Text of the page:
The government of South Africa defended this Wednesday his intentions to carry out donations millionaires to Cuba in terms of humanitarian aid, despite numerous criticisms, and despite the fact that the opposition has requested the appearance of the Foreign Minister before one of the Parliament committees.
“I am really amazed with this focused intention of highlighting Cuba when there are other humanitarian initiatives that South Africa has provided to other countries,” said the head of the South African International Relations and Cooperation portfolio, Naledi Pandor, in statements to South African radio 702 , quoted by the agency Eph.
South Africa cannot turn a blind eye to the plight of Cuba while illegal blockades and US sanctions strangle its economy.
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The minister answered like this after this Monday the main opposition party, the Democratic Alliance (AD), requested in writing the president of the Appropriations Committee of the South African Parliament, Sfiso Buthelezi, the appearance of Pandor to explain the donations to Cuba.
The Spanish media recalls that the controversy has its origin in a complaint that the Afrikaner pressure group Afriforum made against the Government to urgently prevent a donation of 50 million rands (about three million euros) that the Government of President Cyril Ramaphosa He was going to command the Executive in Havana, with which he has enjoyed very good relations for decades.
Both Afriforum and other civil organizations affirmed then that the donation was negligent towards the needs of the African country itself, which has not yet managed to overcome the crisis of the COVID-19 pandemic and which suffers deep problems of inequality, unemployment and poverty.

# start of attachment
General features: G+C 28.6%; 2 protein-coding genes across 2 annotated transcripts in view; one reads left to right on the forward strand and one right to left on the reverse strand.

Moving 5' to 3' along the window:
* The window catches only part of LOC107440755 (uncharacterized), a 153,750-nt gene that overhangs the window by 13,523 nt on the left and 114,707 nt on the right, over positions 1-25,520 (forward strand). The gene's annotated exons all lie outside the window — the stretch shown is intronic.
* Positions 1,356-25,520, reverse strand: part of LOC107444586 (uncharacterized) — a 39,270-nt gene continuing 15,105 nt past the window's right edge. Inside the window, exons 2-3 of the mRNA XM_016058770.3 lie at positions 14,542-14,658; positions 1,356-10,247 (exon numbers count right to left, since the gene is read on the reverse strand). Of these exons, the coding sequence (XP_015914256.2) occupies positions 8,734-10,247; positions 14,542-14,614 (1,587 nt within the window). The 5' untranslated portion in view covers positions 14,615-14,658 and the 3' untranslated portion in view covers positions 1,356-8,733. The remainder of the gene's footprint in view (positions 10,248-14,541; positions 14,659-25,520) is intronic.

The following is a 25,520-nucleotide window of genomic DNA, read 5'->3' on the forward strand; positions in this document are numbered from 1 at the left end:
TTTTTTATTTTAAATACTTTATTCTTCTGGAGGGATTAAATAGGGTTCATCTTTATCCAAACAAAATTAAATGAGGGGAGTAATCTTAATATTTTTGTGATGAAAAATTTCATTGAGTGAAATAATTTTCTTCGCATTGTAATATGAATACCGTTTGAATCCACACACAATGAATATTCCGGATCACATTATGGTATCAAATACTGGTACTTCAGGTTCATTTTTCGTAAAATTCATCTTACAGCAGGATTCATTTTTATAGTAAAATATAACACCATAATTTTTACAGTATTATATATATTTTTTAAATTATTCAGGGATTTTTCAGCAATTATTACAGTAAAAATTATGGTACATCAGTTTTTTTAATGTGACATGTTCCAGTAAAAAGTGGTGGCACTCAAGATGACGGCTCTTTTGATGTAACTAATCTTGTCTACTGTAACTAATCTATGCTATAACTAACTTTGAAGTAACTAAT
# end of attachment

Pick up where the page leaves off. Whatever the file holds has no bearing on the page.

The Justice, last March, agreed in the first instance with the plaintiffs and forced the South African Executive to paralyze the operation while the case was studied (still in court).
This Monday, Afriforum revealed that the amount against which it was protesting was actually only the first of several donations agreed between the two governments and that, in total, South Africa’s planned contributions amount to a total of 350 million rands (almost 21 millions of euros). In light of this information, the Democratic Alliance once again raised the tone of its criticism against the government and requested Pandor’s appearance before Parliament.
The official, in response and according to this report, today stressed her surprise and rejected the criticism, alleging that the donation is not a financial injection, but that it would be made in the form of humanitarian assistance material purchased from South African producers.
Pandor recalled that, due to the embargo that the United States maintains on the island, the Cuban government has difficult access to many products and related the political criticism against the donation with ideological motivations – specifically, with the fact that that nation has a communist government – and with an «anti-Cuban sentiment».
In this sense, the minister argued that if there were a cyclone in neighboring Mozambique and South Africa sent aid, nobody would protest and that, in any case, it is impracticable that the Ministry of International Relations has to justify before the courts any donation that it plans to make to other nations
Cuba and South Africa celebrated last year the 27th anniversary of the establishment of their diplomatic relations in a context of solid and special ties of friendship, collaboration and solidarity, in which bilateral cooperation has continuously expanded in various areas and especially in services of health.
Cuban doctors have provided their services in the African nation for a long period. Recently, as a result of the COVID-19 pandemic, members of the Henry Reeve International Contingent of Doctors Specialized in Disaster Situations and Serious Epidemics were deployed to six provinces, where they treated patients in red zones and isolation centers.
For his part, President Ramaphosa proposed that the 2021 Nobel Peace Prize be awarded to this contingent of doctors, in recognition of the work carried out to confront the pandemic in nearly 40 nations in Latin America and the Caribbean, Africa and the Middle East, including Mexico, Honduras, Venezuela , Haiti or Jamaica.